The interview was conducted at the beginning of his run for Illinois State Senate.
Quotes and comments...
Obama thinks elected officials could do much to overcome the political paralysis of the nation's black communities. He thinks they could lead their communities out of twin culs-de-sac: the unrealistic politics of integrationist assimilation--which helps a few upwardly mobile blacks to "move up, get rich, and move out"
This is a stunning revelation. Obama thinks that African-Americans aren't already assimilated? And that they ought not be assimilated into American society and culture? Is this his version of "separate but equal"?
What ever happened to "E Pluribus Unum" - From many, one. As in one nation and culture out of many.
The article then references Obama's first book, "Dreams From My Father"...
He quickly learned that integration was a one-way street, with blacks expected to assimilate into a white world that never gave ground. He participated in bitter bull sessions with his buddies on the theme of "how white folks will do you."
Then on to his political idealogy...
"The right wing talks about this but they keep appealing to that old individualistic bootstrap myth: get a job, get rich, and get out. Instead of investing in our neighborhoods, that's what has always happened. Our goal must be to help people get a sense of building something larger.
In Obama's words, you'll see many references to "collective action" and "creating productive communities". He never once mentions the disintegration of the home. Was it just by chance that the African-American home began to unravel when the American government offered them money to split up the home?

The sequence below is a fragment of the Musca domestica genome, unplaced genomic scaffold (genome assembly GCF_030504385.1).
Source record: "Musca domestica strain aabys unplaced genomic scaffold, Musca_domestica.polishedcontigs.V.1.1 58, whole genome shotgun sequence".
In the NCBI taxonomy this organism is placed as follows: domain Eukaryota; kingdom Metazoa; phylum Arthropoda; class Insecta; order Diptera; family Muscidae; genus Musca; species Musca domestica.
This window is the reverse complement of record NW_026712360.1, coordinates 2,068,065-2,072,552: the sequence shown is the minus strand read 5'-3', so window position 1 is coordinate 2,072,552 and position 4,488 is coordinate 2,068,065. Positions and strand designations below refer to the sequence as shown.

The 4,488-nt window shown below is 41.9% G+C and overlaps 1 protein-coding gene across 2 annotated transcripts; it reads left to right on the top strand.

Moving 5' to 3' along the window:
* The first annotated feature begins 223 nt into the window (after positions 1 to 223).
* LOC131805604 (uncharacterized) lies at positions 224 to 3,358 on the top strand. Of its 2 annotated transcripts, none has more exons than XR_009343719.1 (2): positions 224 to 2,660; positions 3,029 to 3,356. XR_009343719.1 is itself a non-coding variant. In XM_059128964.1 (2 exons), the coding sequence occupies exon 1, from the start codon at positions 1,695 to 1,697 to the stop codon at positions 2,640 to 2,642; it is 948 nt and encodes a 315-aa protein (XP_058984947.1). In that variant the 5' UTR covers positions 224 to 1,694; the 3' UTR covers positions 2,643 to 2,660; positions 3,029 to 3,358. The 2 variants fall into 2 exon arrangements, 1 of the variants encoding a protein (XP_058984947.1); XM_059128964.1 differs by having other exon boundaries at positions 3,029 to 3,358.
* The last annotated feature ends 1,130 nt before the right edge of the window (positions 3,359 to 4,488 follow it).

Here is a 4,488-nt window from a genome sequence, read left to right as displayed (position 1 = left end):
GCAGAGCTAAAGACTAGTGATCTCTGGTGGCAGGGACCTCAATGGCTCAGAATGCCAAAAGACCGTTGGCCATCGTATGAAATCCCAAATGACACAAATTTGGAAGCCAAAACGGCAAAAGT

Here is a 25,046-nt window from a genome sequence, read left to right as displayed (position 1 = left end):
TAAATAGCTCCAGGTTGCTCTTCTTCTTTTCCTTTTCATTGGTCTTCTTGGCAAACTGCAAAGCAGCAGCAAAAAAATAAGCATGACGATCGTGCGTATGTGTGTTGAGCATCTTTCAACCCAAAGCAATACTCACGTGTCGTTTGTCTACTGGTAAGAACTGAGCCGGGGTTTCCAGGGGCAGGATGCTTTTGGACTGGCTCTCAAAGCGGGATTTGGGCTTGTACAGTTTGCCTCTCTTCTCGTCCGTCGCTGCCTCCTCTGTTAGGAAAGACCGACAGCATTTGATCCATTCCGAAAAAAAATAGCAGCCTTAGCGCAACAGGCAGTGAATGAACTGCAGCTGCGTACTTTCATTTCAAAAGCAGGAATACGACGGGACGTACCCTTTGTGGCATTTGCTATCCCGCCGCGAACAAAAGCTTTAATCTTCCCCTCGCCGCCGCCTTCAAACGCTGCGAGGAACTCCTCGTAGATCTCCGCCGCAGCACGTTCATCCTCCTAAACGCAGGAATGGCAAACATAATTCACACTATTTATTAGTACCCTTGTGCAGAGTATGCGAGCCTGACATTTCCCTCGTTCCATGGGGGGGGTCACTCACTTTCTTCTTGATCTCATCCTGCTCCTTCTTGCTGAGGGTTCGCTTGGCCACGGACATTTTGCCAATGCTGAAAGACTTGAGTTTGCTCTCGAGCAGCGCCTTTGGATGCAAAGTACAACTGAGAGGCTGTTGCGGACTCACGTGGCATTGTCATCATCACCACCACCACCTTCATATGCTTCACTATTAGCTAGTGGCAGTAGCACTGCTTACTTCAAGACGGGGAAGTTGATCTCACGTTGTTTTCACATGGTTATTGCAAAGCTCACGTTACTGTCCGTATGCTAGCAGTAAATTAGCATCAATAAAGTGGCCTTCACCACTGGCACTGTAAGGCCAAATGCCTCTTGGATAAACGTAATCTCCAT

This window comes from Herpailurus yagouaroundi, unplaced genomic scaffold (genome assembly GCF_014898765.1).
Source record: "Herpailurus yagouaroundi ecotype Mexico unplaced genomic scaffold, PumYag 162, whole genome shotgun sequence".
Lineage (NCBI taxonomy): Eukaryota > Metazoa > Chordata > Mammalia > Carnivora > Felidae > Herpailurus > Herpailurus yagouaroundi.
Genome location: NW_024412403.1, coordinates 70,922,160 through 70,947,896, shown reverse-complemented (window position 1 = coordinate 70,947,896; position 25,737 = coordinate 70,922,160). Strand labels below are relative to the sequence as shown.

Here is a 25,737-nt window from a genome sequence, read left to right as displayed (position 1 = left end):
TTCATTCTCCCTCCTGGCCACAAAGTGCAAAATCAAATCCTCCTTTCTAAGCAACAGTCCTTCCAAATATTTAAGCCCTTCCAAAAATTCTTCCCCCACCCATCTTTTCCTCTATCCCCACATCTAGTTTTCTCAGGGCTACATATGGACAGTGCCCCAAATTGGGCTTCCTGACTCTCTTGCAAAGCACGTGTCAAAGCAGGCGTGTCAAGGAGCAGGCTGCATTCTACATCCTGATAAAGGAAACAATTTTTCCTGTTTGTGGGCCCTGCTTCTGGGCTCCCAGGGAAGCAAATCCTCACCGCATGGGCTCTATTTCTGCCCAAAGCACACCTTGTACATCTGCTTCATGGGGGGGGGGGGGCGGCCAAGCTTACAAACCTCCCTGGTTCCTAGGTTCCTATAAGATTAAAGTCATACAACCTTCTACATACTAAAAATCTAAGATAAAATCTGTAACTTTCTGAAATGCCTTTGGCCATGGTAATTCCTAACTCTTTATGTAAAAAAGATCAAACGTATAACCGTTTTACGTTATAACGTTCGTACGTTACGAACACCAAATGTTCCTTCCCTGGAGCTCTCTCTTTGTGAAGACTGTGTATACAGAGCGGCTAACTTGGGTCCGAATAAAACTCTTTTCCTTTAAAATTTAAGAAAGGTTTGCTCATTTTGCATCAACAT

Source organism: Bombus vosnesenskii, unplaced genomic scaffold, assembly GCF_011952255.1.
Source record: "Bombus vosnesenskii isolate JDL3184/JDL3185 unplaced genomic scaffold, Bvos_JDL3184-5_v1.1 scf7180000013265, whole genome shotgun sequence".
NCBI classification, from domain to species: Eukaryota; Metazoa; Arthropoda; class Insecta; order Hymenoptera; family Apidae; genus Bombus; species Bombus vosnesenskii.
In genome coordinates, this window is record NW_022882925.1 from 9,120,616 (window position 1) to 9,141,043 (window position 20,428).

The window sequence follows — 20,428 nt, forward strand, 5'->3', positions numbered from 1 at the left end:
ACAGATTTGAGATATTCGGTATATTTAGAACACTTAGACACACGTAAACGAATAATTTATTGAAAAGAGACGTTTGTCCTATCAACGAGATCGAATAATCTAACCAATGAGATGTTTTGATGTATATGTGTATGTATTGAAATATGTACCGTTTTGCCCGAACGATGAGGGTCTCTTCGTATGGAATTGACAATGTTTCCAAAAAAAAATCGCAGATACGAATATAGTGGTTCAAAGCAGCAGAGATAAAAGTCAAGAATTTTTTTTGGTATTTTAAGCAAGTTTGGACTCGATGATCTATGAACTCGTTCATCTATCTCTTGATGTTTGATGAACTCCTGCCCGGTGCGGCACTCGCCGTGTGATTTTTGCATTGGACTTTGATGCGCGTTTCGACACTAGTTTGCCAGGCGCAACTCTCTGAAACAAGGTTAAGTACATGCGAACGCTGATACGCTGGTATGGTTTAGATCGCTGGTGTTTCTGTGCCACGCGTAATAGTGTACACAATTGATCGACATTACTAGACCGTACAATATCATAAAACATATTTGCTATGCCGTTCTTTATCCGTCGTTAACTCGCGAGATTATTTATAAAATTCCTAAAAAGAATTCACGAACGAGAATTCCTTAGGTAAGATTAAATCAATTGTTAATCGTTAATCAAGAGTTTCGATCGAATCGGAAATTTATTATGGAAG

And look what he calls a myth: "get a job, get rich, and get out." Is Obama advocating the opposite of that? Don't get a job? Don't get rich? Don't get out of the ghetto? How else is one to do it? Wait until a messianic figure comes along to "rebuild" their community? Over and over again, the mantra of this kind of ideology ignores the role of human accountability and responsibility, and demands that "collective" action be taken, and that we all "come together".
"The right wing, the Christian right, has done a good job of building these organizations of accountability, much better than the left or progressive forces have. But it's always easier to organize around intolerance, narrow-mindedness, and false nostalgia. And they also have hijacked the higher moral ground with this language of family values and moral responsibility.
"Now we have to take this same language--these same values that are encouraged within our families--of looking out for one another, of sharing, of sacrificing for each other--and apply them to a larger society. Let's talk about creating a society, not just individual families, based on these values. Right now we have a society that talks about the irresponsibility of teens getting pregnant, not the irresponsibility of a society that fails to educate them to aspire for more."